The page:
1909U.S. president Theodore Roosevelt convenes the North American Conservation Conference in Washington, D.C.
1911The Treaty for the Preservation and Protection of Fur Seals is signed.
1913The Commission for the International Protection of Nature is founded.
1933The London Convention on the Preservation of Fauna and Flora in Their Natural State is signed.
1938G. S. Callendar revisits Arrhenius's 1896 publication and argues that increases in CO2 concentration could explain recent warming trends.
1940The Convention on Nature Protection and Wildlife Preservation in the Western Hemisphere is signed.
1945The United Nations is established.
1946The International Convention for the Regulation of Whaling is signed; the International Whaling Commission (IWC) is created.
1947The International Union for the Conservation of Nature (IUCN) is established, becoming first international nongovernmental organization with a global outlook on environmental problems.
1948The International Maritime Organization (IMO) is created.
1949The International Convention for the Northwest Atlantic Fisheries is signed.
1950The World Meteorological Organization (WMO) is created.
-The International Convention for the Protection of Birds is signed.
1952A toxic mix of dense fog and sooty, black coal smoke kills at least 4,000 people, and perhaps as many as 12,000, in the worst of London's "killer fogs."
1954The International Convention for the Prevention of Pollution of the Sea by Oil is signed.
1956The European Economic Community is established.
-Roger Revelle and Charles David Keeling publish a paper on CO2, showing the trend of increasing atmospheric concentrations over the past century.
1959The Antarctic Treaty is signed.
1962Rachel Carson's Silent Spring is published.
1963The Agreement for the Protection of the Rhine against Pollution is signed.
1967The supertanker Torrey Canyon runs aground in the English Channel, causing a massive oil spill.
1969The U.S. Congress passes the National Environmental Policy Act (NEPA).
1971The Ramsar Convention on Wetlands of International Importance is signed.
1972The United Nations Conference on the Human Environment is convened in Stockholm.
-The United Nations Environment Programme (UNEP) is created.
-The Limits to Growth report for the Club of Rome is published.
-The Convention on the Prevention of Marine Pollution by Dumping of Wastes and Other Matter (London Convention) is signed.
-The Convention for the Conservation of Antarctic Seals is signed.
1973The Convention on International Trade in Endangered Species of Wild Fauna and Flora (CITES) is signed.
-The International Convention for the Prevention of Pollution from Ships (MARPOL) is signed.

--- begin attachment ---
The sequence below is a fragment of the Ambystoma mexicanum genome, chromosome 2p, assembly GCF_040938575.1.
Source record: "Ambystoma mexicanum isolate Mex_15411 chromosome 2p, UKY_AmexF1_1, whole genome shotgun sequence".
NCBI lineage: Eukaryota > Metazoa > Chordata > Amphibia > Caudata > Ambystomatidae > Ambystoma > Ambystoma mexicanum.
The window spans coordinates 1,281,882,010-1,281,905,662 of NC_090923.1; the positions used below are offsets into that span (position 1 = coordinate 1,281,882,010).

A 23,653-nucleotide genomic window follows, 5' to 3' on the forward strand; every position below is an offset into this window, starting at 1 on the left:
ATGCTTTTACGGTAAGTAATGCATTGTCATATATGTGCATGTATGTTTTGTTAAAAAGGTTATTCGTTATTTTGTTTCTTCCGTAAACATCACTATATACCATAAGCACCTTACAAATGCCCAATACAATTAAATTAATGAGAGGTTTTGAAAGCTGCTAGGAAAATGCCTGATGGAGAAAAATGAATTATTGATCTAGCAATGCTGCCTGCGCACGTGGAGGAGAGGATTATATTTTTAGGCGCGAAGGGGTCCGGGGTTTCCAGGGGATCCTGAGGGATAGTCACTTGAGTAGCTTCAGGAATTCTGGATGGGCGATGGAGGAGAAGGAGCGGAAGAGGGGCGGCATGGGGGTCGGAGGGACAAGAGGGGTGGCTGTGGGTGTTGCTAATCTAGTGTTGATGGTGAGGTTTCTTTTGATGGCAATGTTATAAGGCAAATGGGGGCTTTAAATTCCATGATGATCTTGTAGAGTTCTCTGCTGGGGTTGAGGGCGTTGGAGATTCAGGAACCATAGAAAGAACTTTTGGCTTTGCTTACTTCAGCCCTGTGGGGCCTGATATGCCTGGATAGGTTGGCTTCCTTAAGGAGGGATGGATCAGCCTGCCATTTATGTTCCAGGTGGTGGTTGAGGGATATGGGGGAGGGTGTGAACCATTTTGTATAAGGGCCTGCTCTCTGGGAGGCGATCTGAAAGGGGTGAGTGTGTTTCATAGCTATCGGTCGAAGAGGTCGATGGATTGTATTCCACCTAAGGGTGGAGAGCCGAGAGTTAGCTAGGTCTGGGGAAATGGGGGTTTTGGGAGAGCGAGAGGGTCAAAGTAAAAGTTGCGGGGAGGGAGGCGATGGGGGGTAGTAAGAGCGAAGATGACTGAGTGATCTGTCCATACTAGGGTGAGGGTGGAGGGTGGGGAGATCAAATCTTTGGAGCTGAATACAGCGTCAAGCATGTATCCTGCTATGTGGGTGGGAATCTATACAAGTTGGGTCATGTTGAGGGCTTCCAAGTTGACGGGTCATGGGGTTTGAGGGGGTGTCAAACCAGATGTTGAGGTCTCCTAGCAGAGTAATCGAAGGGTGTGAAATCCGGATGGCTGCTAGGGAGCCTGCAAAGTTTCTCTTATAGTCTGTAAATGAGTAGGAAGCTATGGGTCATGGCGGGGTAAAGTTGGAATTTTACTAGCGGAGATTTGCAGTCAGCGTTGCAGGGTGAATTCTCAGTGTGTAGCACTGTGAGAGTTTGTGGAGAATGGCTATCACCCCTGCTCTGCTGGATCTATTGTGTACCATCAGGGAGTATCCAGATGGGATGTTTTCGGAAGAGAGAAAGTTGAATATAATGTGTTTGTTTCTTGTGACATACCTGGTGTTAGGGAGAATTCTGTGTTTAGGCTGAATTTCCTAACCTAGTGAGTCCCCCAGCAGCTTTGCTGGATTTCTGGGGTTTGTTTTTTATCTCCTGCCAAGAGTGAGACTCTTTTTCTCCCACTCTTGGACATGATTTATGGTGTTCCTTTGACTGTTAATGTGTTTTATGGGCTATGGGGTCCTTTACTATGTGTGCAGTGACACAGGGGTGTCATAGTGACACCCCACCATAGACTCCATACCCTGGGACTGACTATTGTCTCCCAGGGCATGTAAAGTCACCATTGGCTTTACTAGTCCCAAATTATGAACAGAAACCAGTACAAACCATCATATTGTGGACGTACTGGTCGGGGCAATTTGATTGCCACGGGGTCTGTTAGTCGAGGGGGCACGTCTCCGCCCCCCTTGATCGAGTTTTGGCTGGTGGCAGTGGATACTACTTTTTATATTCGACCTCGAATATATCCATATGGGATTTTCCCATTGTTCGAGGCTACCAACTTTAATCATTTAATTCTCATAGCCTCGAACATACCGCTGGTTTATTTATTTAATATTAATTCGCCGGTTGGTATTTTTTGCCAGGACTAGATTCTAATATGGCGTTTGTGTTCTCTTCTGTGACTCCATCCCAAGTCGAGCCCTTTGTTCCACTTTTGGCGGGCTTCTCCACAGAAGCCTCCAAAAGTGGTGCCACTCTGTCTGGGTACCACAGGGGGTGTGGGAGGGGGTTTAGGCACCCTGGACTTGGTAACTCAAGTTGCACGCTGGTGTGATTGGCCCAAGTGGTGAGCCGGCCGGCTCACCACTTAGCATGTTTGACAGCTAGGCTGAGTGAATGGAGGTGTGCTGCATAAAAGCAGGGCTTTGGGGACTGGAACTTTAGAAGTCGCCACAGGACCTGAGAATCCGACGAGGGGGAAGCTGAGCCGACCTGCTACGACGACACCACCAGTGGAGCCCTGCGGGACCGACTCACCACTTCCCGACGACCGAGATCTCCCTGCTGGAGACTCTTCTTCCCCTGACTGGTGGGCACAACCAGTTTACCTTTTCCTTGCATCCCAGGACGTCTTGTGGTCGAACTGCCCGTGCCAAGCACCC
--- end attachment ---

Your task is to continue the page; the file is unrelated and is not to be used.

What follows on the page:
-The U.S. Endangered Species Conservation Act banning whaling and whale imports becomes law.
1974The Declaration on the Establishment of a New International Economic Order (NIEO) is issued by the Sixth Special Session of the United Nations General Assembly (UNGA).
-The World Population Conference is held in Bucharest, Romania.
-The World Food Conference is held in Rome, Italy.
1975The UNEP Regional Seas Programme is created.
1976The Convention for the Protection of the Mediterranean Sea against Pollution is signed.


  • Praise for Prior Editions
    “Global Environmental Politics is an outstanding text. Through an impressive number of well-structured comparative case studies, the authors perform the minor miracle of rendering the complex and often arcane world of international environmental diplomacy accessible and comprehensible to their readers.” —Robert Darst, University of Massachusetts Dartmouth

    “This is the definitive text for students seeking to understand the actors, institutions, and political dynamism of contemporary international environmental policy.” –Wil Burns, Johns Hopkins University

    “An up-to-date, accessible, and engaging entry into the ever-evolving world of global environmental politics. . . . [the authors] effectively provide insights into cross-cutting themes being wrestled with by actors in global environmental politics today.” –Pia Kohler, Williams College

    “The definitive textbook in its field…. Clear, up-to-date, thorough, accurate, and consistently interesting for students and teachers alike.”—Jeffrey Sachs, Columbia University

    “Quite simply the most comprehensive introduction to international environmental politics that currently exists. . . . This text is an essential addition to any collection.” –Choice

On Sale
Aug 2, 2016
Page Count
482 pages

Pamela S. Chasek

About the Author

Pamela S. Chasek is professor of political science at Manhattan College. She is the executive editor of the Earth Negotiations Bulletin as well as the author and editor of several books and numerous articles on international environmental policy, including The Roads from Rio, The Global Environment in the 21st Century, and Earth Negotiations.

David L. Downie teaches classes in the Department of Politics and the Environmental Studies Program at Fairfield University. He has attended nearly one hundred global environmental negotiations since 1990 and is the author of numerous publications on the creation and content of international environmental policy.

Janet Welsh Brown is a former policy analyst at the World Resources Institute, former executive director of the Environmental Defense Fund, and a former member and chair of the board of directors of Friends of the Earth.

Learn more about this author